The 7 Deadly Sins of Mt. Lion Hunting with Hounds

Posted: Wednesday, October 13th, 2010

I’m confident this information will be helpful to those of you looking into a lion hunt with hounds. There is so much misinformation out there about lion hunting with hounds – it’s by far the most misunderstood type of hunting there is in North America. A lot of this misinformation comes from our anti friends but unfortunately a lot is also coming from our own outfitters or booking agents who are simply trying to book as many hunts as possible. Most hunters have an opinion about using hounds for lions (or bears) even though none of them have ever tried it. I’ve spent the past 25 years running hounds, so here is some information from my own personal perspective.

Sin #1 – Don’t get caught up in any preconceived ideas of lion hunting, either from the Anti’s or your own

Very few lion hunts are anything like what most people think. Lion hunting shows and videos also don’t help much when it comes to an actual lion hunt. TV shows go something like this: Welcome to this week’s show folks. Today we’ll be hunting lions with Redneck houndsman, Louie Longlegs. Then the next thing you see is a lion in the tree and the hounds going wild under it. Wait a minute, back up the clock here. How the heck did we get to the tree before we ever even found a track?

It still amazes me when I hear a fellow outdoorsman say he’s not interested in hunting lions with dogs because its not sporting or it seems too easy. In every case I say to myself there’s another guy that has never tried it.

Sin #2 – Don’t choose the wrong style hunt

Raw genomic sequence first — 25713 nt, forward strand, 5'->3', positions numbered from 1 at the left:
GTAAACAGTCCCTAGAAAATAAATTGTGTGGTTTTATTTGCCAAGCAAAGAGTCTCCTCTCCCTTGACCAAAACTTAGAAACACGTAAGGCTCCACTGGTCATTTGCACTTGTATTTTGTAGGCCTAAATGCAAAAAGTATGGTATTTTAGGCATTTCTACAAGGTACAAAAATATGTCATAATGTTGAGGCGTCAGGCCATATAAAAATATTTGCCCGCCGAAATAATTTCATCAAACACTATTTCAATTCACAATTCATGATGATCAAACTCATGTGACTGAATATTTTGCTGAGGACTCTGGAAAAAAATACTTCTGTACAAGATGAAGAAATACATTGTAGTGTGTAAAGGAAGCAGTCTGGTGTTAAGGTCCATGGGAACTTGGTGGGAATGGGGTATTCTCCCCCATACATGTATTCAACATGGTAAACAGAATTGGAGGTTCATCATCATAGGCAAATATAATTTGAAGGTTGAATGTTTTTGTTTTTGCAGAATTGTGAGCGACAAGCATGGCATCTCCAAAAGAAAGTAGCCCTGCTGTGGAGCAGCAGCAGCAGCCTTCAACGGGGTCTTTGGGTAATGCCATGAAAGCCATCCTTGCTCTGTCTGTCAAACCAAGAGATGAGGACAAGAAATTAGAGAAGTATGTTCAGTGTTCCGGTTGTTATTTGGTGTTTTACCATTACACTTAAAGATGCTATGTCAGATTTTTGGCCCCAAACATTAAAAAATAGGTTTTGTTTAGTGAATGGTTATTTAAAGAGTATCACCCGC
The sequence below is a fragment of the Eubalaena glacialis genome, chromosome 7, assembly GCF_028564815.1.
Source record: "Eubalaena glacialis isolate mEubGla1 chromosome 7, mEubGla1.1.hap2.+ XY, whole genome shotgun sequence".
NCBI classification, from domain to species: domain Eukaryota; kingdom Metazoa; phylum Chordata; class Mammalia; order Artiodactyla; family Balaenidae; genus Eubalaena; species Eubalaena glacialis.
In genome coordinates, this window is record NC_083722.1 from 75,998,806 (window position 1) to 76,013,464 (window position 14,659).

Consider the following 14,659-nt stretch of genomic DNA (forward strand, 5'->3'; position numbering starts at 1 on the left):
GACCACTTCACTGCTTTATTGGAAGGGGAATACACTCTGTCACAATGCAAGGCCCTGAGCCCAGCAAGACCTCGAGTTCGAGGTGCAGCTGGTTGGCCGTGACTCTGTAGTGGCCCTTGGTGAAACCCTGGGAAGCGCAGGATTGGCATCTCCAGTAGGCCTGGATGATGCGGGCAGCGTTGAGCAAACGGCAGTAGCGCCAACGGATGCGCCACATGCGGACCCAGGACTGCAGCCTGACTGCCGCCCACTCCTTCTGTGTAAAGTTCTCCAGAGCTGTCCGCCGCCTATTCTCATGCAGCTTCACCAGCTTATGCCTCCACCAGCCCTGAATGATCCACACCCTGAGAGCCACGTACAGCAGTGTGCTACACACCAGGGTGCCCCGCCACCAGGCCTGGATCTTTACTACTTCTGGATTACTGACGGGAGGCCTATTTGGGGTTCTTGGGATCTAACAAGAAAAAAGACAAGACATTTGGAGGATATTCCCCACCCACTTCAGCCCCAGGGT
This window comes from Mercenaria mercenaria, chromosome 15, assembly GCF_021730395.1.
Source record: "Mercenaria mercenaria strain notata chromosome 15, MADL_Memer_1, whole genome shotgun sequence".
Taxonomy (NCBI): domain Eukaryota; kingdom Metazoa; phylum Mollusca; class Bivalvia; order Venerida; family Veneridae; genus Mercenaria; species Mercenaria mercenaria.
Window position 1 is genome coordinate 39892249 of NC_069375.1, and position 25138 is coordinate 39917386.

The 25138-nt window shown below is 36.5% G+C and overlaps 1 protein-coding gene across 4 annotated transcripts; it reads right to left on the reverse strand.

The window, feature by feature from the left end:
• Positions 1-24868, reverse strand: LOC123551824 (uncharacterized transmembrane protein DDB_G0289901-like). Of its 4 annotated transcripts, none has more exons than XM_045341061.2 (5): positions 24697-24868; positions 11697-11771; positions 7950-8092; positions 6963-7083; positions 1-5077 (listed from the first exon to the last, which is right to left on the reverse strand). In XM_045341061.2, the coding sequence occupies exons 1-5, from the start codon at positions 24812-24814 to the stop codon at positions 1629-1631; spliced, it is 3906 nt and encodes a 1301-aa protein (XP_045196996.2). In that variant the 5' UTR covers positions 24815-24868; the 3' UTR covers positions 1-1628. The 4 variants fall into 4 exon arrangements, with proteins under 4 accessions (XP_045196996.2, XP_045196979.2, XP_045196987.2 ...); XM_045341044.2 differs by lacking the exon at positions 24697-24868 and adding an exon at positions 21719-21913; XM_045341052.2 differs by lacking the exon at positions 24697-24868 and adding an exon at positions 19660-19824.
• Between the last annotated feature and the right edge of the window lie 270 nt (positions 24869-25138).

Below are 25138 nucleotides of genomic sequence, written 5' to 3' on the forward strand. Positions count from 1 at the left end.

There are basically two types of lion hunting, dry ground or mountainous hunts which usually include snow. A true dry ground hunt is nothing like the more typical mountain hunt for lions. A dry ground hunt is done solely on horses or mules. The hounds are free cast and the houndsman and hunter ride along with the hounds over ridges and dry river beds hoping to cut a lion track.

A mountain hunt in snow for lions is entirely different. Typically, the hunter rides along with the guide in a truck, quad or snowmobile until a track is found. Finding that track is probably the most time consuming and to some, a frustrating part of the hunt. More on finding tracks later. Hunting in snow is a much faster paced. You’ll cover much more country and you’ll probably find several lions tracks each day.

Each type of hunt has its advantages and disadvantages. Dry ground lion hunting is a slow and meticulous hunt where you’ll get to know your horse on a first name basis in the coming days or weeks. You’ll probably see some incredible country, witness some outstanding dogs in action, discover that dry ground houndsmen are some of the most versed and knowledgeable outdoorsman around and have a very enjoyable week whether you shoot a lion or not. If your sole purpose is to kill a lion, any lion, then this is not the hunt for you.

In dry ground hunting, you’re basically letting the dogs find that track using their noses. When the dogs do find the track you have to make sure they are taking the track in the right direction – and get them stopped and turned around if they aren’t. If the track is a female or female with kittens, then you have to get them off the track and that can be nearly impossible. Hopefully now, you are starting to see what the advantages of snow are. When you do find a track in the snow, you can obviously tell which direction the track is going. Is it a female with kittens (illegal to turn out on in most states)? You can also tell how big the cat is or more importantly, how small he is. (A 70 lb. kitten will never have a track as large as a 150 lb. mature Tom). You will also be able to tell if the track was made that night or is an older track and not worth wasting your time with. A two or three day old track will generally mean the cat is miles from that location. An exception might be that he has a kill nearby.